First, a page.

Since its launch last fall, CEDAR’s implementation team has been working diligently with Western faculty and staff to both create SelectedWorks pages and also add content to the repository that will help make the scholarly and creative work of Western’s community accessible to everyone.

 

“So much is made about the teaching-learning mission of the university. But I’m constantly amazed at the quality and quantity of academic scholarship that is produced at Western. This allows us, in one place, to begin to tell the story of the university’s collective efforts to engage in the production of new knowledge, and to share that broadly,” explained Dr. Francisco Rios, Dean of Woodring College of Education.

 

CEDAR’s Selected Works feature allows faculty from Western to share their work and expand their readership. Articles published in peer-reviewed journals that are added to CEDAR are search engine optimized for maximum exposure, meaning they have the potential to receive increased readership beyond the discipline-specific journal in which they were first published.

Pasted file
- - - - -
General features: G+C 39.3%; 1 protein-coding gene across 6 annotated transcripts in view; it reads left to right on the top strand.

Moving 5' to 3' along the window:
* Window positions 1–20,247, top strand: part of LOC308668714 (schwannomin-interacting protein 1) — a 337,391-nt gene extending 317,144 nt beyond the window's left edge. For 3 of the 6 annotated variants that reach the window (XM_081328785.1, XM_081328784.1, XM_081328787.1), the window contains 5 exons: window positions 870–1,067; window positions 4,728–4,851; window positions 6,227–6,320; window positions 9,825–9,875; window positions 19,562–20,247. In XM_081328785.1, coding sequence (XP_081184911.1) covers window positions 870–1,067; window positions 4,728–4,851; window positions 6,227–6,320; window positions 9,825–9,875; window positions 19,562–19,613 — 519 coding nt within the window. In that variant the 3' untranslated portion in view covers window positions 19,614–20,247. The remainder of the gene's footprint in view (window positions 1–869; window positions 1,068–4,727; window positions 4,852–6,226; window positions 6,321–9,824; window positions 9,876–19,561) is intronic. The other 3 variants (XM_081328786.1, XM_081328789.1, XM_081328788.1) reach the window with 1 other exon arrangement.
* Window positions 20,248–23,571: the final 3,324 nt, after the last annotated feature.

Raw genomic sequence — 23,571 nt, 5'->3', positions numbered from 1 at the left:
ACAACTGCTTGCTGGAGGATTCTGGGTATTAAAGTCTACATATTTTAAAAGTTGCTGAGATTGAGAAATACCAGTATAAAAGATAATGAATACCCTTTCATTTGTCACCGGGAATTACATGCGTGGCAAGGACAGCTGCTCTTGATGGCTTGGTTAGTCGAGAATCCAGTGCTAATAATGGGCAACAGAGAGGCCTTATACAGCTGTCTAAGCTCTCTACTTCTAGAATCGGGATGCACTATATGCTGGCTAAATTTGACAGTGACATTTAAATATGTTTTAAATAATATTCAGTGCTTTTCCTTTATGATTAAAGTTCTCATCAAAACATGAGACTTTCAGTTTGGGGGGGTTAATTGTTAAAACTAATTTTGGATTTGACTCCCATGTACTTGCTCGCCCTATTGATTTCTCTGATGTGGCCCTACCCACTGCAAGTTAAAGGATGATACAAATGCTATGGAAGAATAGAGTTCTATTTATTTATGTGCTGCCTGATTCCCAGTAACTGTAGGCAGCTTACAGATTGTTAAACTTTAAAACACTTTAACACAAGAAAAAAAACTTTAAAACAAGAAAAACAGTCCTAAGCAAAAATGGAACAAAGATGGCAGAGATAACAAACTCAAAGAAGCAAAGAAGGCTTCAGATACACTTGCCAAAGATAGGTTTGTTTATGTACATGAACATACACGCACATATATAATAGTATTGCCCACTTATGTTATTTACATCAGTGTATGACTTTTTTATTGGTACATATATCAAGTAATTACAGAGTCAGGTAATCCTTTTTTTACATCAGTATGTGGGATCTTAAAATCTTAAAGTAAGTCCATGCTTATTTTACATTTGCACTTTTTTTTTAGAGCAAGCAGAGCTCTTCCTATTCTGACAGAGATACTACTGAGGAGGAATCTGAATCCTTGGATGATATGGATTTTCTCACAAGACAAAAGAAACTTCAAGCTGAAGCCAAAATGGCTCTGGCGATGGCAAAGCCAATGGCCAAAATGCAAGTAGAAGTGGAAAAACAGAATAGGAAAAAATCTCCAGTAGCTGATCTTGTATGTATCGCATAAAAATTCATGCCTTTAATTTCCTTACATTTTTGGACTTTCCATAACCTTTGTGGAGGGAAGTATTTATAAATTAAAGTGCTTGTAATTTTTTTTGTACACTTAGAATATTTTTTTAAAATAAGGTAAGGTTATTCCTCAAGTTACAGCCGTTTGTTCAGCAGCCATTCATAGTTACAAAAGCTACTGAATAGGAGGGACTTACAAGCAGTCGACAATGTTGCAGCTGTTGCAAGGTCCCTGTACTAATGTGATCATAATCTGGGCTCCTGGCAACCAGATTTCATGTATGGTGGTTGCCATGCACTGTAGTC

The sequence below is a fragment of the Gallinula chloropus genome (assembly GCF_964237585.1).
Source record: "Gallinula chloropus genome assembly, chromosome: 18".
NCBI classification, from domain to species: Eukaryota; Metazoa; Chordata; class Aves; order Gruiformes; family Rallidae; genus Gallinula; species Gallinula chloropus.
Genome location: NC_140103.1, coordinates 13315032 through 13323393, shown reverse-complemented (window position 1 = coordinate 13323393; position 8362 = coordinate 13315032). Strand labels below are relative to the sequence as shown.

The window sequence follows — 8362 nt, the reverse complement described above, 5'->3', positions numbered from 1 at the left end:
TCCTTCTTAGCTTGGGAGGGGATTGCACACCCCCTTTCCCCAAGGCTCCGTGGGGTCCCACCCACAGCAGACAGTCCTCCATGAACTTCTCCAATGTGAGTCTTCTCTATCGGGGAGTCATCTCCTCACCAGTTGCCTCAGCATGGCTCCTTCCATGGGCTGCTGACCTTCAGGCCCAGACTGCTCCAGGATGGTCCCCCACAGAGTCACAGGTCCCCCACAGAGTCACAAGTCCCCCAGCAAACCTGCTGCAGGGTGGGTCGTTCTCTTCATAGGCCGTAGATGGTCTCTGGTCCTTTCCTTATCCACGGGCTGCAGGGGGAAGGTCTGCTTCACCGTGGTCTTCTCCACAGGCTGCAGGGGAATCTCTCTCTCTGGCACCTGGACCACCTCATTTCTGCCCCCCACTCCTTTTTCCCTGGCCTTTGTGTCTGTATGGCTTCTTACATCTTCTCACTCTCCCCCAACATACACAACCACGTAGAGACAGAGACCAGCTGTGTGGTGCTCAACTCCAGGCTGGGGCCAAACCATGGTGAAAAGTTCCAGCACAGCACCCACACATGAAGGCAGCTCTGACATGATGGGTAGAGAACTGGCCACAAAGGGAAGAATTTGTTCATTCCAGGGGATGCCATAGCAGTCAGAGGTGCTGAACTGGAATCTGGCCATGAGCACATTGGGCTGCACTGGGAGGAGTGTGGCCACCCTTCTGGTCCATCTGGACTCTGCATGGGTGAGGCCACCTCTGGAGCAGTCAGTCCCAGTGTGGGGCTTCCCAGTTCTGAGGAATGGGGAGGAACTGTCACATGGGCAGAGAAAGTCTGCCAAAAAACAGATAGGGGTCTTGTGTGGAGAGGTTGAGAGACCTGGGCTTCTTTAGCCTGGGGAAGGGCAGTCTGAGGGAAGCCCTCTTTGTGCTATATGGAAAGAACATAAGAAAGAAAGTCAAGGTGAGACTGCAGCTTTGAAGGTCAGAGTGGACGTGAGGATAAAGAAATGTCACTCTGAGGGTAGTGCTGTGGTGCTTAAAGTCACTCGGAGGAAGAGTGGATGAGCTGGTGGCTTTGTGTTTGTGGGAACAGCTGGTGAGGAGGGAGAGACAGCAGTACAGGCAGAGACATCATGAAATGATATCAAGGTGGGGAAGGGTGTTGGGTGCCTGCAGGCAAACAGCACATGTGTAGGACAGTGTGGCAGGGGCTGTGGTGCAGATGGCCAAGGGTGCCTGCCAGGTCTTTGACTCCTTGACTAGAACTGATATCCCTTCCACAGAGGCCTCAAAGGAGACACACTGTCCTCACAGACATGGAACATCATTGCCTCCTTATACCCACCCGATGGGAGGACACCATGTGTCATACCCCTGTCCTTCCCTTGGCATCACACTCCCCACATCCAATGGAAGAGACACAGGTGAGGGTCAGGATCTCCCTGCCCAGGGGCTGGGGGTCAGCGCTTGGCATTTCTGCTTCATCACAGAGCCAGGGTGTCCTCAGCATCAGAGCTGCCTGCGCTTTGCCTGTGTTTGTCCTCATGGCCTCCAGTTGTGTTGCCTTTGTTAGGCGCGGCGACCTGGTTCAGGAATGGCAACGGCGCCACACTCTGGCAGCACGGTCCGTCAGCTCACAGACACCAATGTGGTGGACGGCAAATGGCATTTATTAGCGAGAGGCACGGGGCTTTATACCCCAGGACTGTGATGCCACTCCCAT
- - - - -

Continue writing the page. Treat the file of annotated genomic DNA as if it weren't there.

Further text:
While one of the goals of CEDAR is to make scholarship available and accessible to anyone in the world, a local benefit of using SelectedWorks is that it provides scholars at Western an opportunity to discover what their colleagues here at Western are researching and creating. Elementary Education Professor Joy Wiggins explained how CEDAR helps connect faculty across the university, enabling them to recognize how their work intersects with other disciplines.

 

"My research intersects with anthropology, sociology, psychology and even political science, and it just makes sense for me to seek research outside of education...We tend to stay encapsulated in our disciplines and respective departments because we are so busy just teaching, attending to service and squeezing in our writing that we sometimes forget to look up from our desks and seek other like-minded folks from different disciplines that bring a whole new, fresh insight to our work. That’s what’s so exciting to me. CEDAR is one way to connect us," said Wiggins.